Hey guys, Andrew Christofil here. I spend about 35 hours a week editing videos and I suppose I have some tips for beginning editors that I think might be useful to check out if you fit into that category.
1. Stay Classy
You may think you need a cross-dissolve (or other cool transition) but you probably don’t.
As a beginning editor, I was guilty of this and I think most beginners are. It is exciting to see the list of Adobe Premiere’s built in video transitions in the effects panel and mess around with them. By far the most commonly used of these transitions is the infamous cross dissolve. This effect fades out Clip A while simultaneously fading in Clip B, giving you a transition that blends both clips together momentarily. While this effect works in certain situations such as portraying the passage of time or landing that perfect graphic match, a straight cut from Clip A to Clip B should be your transition 95%-99% of the time.
This will vary depending on the video you are cutting. The main reason for using a straight cut is that it draws the least amount of attention to itself. In a narrative style film, we want our audience to be drawn into the world of the film. Our eyes are so accustom to seeing straight cuts to piece together a scene, that we hardly notice the cuts in the first place. Using a cross dissolve in this situation can be distracting to the viewer and take them out of the narrative. In any other videos, it can just be flat out cheesy.
2. Mind the music
Heavy metal or lo-fi hip hop beats. Whether you are editing a sizzle, a commercial, or a scene of your film, it is worth it to find the music you want early.
For a sizzle, music is not only necessary, but the music you choose is essential to how you will cut together clips. Editing to the rhythm of the music punctuates each cut, making transitions feel motivated. Picking a music track and sticking to it before you even begin editing will also save valuable time, reducing the likelihood of having to re-cut. There is even a popular strategy while cutting together sizzles where you can close your eyes, play the track, and place a marker using the hotkey in Adobe Premiere Pro (m), to the beat of the song where you feel the cuts should go.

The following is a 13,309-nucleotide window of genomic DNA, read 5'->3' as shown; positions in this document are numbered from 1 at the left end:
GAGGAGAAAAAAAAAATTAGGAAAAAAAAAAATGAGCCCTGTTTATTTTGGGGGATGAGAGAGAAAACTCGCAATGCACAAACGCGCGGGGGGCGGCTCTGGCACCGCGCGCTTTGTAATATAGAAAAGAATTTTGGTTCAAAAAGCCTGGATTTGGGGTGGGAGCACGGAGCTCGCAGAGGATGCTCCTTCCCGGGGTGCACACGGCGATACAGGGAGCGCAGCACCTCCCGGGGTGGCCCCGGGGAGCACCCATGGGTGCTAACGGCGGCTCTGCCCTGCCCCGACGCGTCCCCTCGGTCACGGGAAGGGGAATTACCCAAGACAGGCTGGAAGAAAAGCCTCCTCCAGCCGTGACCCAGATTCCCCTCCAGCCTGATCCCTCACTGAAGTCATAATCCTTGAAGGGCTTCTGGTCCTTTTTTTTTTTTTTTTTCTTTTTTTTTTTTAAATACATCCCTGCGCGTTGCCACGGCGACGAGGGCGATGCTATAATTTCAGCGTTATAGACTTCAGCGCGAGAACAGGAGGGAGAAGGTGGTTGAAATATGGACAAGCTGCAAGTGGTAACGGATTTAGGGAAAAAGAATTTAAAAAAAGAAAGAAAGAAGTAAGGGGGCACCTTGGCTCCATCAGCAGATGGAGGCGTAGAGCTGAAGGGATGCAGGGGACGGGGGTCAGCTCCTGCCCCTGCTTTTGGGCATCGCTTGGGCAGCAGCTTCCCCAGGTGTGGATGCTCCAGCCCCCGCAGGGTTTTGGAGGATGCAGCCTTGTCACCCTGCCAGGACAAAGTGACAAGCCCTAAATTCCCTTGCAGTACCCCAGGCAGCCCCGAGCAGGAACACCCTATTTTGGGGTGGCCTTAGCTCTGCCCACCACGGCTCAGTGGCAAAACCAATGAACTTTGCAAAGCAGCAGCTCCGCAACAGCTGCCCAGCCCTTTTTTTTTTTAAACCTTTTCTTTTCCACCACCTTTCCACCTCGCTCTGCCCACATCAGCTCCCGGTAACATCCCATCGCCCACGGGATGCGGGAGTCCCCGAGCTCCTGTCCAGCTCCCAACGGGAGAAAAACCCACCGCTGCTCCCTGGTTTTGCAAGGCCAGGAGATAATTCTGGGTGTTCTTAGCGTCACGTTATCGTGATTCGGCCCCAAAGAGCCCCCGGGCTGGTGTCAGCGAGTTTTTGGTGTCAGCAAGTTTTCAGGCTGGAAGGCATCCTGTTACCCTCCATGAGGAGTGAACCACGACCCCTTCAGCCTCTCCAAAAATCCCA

For a commercial or scene in a film, it is worth it to at least find a placeholder music track to gain an overall feel of the commercial or scene at hand. Understanding the tone early on in editing helps with pacing, and achieving a certain tone will oftentimes rest in the hands the music (or lack thereof).
3. Smash the spacebar
Ever wonder when that “perfect moment/second/frame” to make that cut is? Well here is a rule that I made up that I hope will make sense: SMASH THAT SPACEBAR. Let me try to explain.
No mathematical formula/average shot length/replicating famous scenes will tell you when the perfect moment to cut is. As an editor, you need to determine the pacing and rhythm of the scene at hand by feeling it.
Example: let’s say you have Clip A (a reverse shot of character A) and you want to cut to Clip B (a reaction shot from character B). Here’s what you do in 4 easy steps:
Note: Spacebar must be hotkeyed to start/pause timeline on playhead.
Step 1: Go to beginning of clip A in your timeline.
Step 2: Play the clip.
Step 3: Let the clip play until you desperately want to see the reaction shot and SMASH THAT SPACEBAR
Step 4: Insert clip B where the playhead stopped.
More often than not, this method will give you that perfect place to cut. When our brain tells us that we want to see something at that exact moment, it is typically a good time to make that cut! Go back and watch how the two clips cut together. If you were a bit early or late in SMASHING THAT SPACEBAR, feel free to ripple edit until it feels right. SMASHING THAT SPACEBAR gives us the power to let our brain do the editing without actually thinking too hard about “when is that perfect time to make the cut?”.
Don’t literally smash the spacebar. Keyboards and fingers are fragile.
4. Just love the j-cuts and l-cuts
Ah yes, I remember cutting together my first short narrative film like it was yesterday. Character A begins talking so we see his reverse. As soon as Character A stops talking and Character B starts talking, cut to a reverse of Character B! Then when Character B stops, quick cut to character A. See guys, editing is easy!
If you are doing this style of “ping pong editing”, then I am afraid you are angering the Editing Gods and it is advised that you cease doing this at once. We will talk about when “ping pong editing” is appropriate later. Here’s how J-Cuts and L-Cuts work.
A J-cut looks like this (notice the J-shape that the second video and audio track makes):
In our previous scenario, this would mean withholding from cutting to character B until he has at least gotten a few words into his next line.
An L-cut looks like this (notice the J-shape that the second video and audio track makes):
In our previous scenario, this would mean cutting to character B before character A has finished talking.
Using J and L - Cuts will turn your scenes from a choppy ocean to a smooth flowing lazy river. There are certainly times to use “ping pong editing” to get that choppy, back and forth bickering effect. Better yet, use J cuts an L cuts alongside a cut straight to the next character talking!
These are just a few of the things that I've learned along the way in my journey to editing mastery. What are your favorite tips and tricks? Let us know if you smash the spacebar!